President Barack Obama is in Mexico today for a day of trade talks with the other North American Free Trade Agreement partner nations. But while the expectations are low for the summit, the stakes remain ever high.
This is the seventh time that the three leaders of the NAFTA nations have gathered for a summit. This time Mexican President Enrique Peña Nieto is hosting in Toluca with President Obama and Canadian Prime Minister Stephen Harper attending.
Signing up for a credit card or car loan can mean signing away your right to a civil trial if you get taken advantage of. Forced arbitration clauses are being lambasted by consumer rights groups and we will talk to two groups about their opposition to what the industry argues are efficient tools for resolving disputes.
President Barack Obama has selected five areas in the country to be "promise zones" designed to revitalize economically and educationally distressed areas. The East Side of San Antonio has been selected as one.
During a news conference, the president named the East Side specifically, pointing out that 40 percent of adults do not have a high school diploma and crime is 50 percent higher in that part of town.
In front of hundreds of faith-based health care navigators in Dallas, President Barack Obama started his speech by citing different ways the Affordable Care Act is helping working families still recovering from the recession.
The president said Texas’ uninsured rate is the highest in the country, which would make the state biggest beneficiary of the Affordable Care Act if state leaders would sign on for Medicaid expansion.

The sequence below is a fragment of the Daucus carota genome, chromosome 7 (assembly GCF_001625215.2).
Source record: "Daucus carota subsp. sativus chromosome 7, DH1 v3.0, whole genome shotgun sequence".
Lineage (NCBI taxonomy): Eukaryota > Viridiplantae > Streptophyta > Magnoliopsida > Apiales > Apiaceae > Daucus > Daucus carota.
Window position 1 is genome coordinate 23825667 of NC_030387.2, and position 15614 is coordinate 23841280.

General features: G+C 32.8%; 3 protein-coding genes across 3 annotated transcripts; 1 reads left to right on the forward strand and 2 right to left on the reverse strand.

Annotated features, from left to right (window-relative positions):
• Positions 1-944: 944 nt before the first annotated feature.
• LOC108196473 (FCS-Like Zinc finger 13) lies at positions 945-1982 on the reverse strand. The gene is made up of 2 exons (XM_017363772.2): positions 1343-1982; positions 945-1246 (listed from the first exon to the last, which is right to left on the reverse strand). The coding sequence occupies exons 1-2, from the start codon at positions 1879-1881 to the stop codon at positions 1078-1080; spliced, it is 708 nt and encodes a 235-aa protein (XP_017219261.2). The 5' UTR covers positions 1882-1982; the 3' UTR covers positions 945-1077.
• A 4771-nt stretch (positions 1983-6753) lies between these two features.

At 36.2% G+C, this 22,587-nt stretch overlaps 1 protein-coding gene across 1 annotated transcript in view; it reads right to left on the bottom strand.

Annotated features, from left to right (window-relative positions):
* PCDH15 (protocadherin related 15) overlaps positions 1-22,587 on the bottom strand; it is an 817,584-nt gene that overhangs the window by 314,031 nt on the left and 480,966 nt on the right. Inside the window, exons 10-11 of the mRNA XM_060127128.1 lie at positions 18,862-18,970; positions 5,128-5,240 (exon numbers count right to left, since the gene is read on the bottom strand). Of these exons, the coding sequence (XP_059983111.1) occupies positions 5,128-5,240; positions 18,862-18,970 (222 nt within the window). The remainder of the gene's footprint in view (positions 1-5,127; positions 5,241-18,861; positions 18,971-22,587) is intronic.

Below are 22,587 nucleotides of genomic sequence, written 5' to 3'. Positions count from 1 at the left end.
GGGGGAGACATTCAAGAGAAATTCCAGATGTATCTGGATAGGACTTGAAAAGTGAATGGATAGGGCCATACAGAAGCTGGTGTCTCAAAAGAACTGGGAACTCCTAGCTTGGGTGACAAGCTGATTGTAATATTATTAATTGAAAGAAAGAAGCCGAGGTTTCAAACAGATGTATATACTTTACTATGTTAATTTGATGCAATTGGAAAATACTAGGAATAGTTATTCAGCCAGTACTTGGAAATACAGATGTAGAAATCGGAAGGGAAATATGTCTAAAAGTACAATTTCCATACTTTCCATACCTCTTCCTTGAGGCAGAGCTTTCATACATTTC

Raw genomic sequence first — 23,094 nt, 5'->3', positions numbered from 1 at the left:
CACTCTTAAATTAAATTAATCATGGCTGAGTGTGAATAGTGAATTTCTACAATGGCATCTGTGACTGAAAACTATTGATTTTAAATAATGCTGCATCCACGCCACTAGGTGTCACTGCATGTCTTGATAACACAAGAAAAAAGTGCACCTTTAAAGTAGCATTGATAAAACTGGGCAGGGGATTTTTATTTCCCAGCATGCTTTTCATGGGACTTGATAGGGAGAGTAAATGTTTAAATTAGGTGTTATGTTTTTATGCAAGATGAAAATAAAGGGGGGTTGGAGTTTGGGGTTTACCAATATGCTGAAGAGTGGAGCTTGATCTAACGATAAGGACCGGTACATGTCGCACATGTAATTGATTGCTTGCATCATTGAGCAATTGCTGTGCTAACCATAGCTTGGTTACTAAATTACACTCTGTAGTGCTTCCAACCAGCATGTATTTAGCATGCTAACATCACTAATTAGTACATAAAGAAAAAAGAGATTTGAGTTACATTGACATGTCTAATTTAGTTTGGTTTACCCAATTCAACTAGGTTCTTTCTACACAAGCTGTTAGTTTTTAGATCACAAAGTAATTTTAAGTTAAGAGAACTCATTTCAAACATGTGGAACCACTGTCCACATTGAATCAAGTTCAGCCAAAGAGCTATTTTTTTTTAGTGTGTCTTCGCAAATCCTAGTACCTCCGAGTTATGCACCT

President Barack Obama is stopping in Dallas today, and while there will do what he can to convince Gov. Rick Perry to expand Medicaid under the Affordable Care Act.
Perry's office said no official meeting or phone call has been scheduled and that the president will be using podiums and teleprompters to convince the governor.
"According to what the White House is saying, he is going to try to make the case to try to convince Texas leadership to embrace Obamacare and expand Medicaid," said Josh Havens with the governor's office.
A new study shows that Texans with private health insurance will pay 9.3 percent more than their current rate because of the decision by lawmakers and Gov. Rick Perry to opt out of Medicaid expansion under the Affordable Care Act.
Carter Price is with the Rand Corporation, the group commissioned by U.S. Health and Human Services to the study the issue. He said the group that would’ve been covered by Medicaid expansion is typically not as healthy as those with access to insurance.